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Discussion Starter #1
Welcome to weigh in with your critique on my additions, good, bad or indifferent.


OEM seat bar was modified to full floating which required some machining, a shim and a sleeve on the left side mount aside from removing the front bolt altogether. Still undecided as to which way I'll go with securing the springs to the seat. Vertical or inclined, which looks better?


Too many pix for this post. More below.


Enjoy.
 

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Some cool mods for sure. But I looked at the pics of your seat two and a half hours ago and my butt still hurts.

-GPz
 

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Looks great Retro! That last one is in my wallpaper collection now :smile2:

Can you say some more about the power connector you show in the second set of pix?
 

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Discussion Starter #11
Retro,

Where did you get those springs with the 'curl' for attaching directly to the bolt???

Cheerio,

Roy

Mate, the springs I purchased off EBay locally (Australia), but they also listed elsewhere. Made in India, lucky the chrome plating was good otherwise I would've not bothered as I've ordered other styles that arrived with absolute crap plating. These springs are intended are for the BSA C10 & C11 model 250's with Lycette pattern seat and are 5-1/2 inches in length. I bushed the bolts with a stainless sleeve so the springs don't damage the thread over time, if at all.

BSA C10 & C11 seat springs5-1/2 inch
 

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Discussion Starter #12
Looks great Retro! That last one is in my wallpaper collection now :smile2:

Can you say some more about the power connector you show in the second set of pix?


A few options onthese for mounting. I chose this one as not much in real estate space on the bar to mount accessories after fitting clip-ons.....and I didn’t want it on the bar anyhow, prefer outof sight. Comes with a flat plate as an option which as you can see I mountedon a stainless post off the case. Also meant I could easily pick up the frameground terminal from here and also run a wire up to the fuse block for anactive battery feed. The unit is fusedrated in-line at 2 Amps standard so I upped the rating to 7 Amps meaning Icould inflate my air mattress outcamping without frying the wiring harness and blowing fuses should theunexpected occur. I opted not to use the Triumph OEM auxiliary connector under the tank.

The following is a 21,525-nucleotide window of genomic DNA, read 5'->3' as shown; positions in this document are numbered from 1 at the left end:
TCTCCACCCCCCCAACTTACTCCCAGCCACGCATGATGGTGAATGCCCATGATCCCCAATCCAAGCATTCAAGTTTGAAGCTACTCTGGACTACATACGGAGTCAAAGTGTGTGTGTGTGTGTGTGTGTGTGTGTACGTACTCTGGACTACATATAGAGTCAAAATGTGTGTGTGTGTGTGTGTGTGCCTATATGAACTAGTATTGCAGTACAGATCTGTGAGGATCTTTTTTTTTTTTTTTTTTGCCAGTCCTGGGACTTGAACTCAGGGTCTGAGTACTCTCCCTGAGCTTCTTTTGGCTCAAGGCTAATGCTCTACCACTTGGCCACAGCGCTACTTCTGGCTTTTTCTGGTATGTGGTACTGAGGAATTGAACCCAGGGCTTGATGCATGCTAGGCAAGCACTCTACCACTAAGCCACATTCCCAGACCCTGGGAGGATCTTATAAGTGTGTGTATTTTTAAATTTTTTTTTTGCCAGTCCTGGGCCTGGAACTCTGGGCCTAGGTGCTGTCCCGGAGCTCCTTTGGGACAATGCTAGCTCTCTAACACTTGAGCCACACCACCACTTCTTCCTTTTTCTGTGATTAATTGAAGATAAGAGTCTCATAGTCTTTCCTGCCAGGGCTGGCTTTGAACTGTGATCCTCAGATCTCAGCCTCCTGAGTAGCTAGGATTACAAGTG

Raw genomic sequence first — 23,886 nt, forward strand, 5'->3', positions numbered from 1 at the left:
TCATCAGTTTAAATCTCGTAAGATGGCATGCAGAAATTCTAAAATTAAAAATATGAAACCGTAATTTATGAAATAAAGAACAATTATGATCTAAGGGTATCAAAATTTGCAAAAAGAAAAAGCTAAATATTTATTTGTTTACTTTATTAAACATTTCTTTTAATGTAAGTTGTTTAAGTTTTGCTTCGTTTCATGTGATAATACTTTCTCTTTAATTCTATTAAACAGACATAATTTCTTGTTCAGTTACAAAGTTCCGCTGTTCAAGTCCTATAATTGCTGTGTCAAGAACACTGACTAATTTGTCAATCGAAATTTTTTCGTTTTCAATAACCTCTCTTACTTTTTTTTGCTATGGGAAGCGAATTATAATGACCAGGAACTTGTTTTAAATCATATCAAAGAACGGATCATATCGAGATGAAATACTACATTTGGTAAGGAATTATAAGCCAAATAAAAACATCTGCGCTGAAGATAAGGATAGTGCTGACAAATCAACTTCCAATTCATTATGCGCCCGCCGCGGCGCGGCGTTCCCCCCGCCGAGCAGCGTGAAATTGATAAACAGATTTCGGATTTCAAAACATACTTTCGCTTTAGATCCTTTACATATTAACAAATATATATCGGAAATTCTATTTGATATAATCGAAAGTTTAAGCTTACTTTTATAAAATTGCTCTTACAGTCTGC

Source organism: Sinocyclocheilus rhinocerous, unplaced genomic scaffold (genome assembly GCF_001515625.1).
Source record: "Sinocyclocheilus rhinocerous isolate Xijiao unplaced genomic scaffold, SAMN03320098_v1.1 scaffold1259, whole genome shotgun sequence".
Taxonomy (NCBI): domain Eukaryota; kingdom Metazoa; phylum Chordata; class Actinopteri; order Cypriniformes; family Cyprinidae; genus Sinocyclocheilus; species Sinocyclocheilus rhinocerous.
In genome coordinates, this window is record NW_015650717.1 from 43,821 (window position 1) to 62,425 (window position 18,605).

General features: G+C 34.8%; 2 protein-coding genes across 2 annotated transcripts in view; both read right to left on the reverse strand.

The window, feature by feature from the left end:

12Volts socket & 2 x USB
 

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Discussion Starter #13 (Edited)
Some cool mods for sure. But I looked at the pics of your seat two and a half hours ago and my butt still hurts.

-GPz
It's all about looks, ticked my boxes if no-one else. ......


And you're so right. After a 4 hours ride each way on country back roads, not the most comfortable of experiences hence the sprung seat mod. Trialling around here, found the compression & rebound characteristic made for a much more a pleasurable ride. In hindsight I should've opted for a gel-cell insert maybe.


Originally looking at a Mother Road Customs seat, however I baulked at the shipping costs added to the final bill. This one from Germany (Alex Leathercraft) only cost AUD$25 for shipping and it arrived 10 days after sending.


https://leathercraft24.com/en/


https://motherroadcustoms.com/
 

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Love the 4-bar emblem on the tank. You've definitely made it your own, and I respect all of it, even if it's nearly the polar opposite of my vision with my bike. Well done!
 

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Discussion Starter #15 (Edited)
Jeez, I thought EISEN might have dropped in by now with comments about the sprung seat!!!!!!

But more on the four bar badge install for this epistle.......
12 months ago, with newbie enthusiasm ordered some accessories, X-Pipe and other embellishments, which included of four bar badges. Dohhhh!, they don't fit the Bobber tank, however taking onboard the advise of John's 4 bar instructions - post #7 of 20), decided it was time to fit mine. I was originally contemplating on de-badging, and go with Vintage Decals but there are a few rides amongst our Triumph fraternity sporting these motifs so a lost opportunity at exclusivity there.

Back to the task.....with the desired aesthetic more period in philosophy would obviously require a bit of twisting and coercive bending to manipulate the badge into following the tank contour. First and foremost, there are a couple of locating tangs protruding from the rear of the castings. These need to be removed by simply snapping them off with a pair bull nosed pliers. Also, I removed the factory adhesive backings. Peeled them off, not without some effort then washed off the residual gummy stuff with acetone. Why did I do this? Because I'd have probably compromised the integrity of the adhesive somehow, and to achieve a flusher fit against the tank.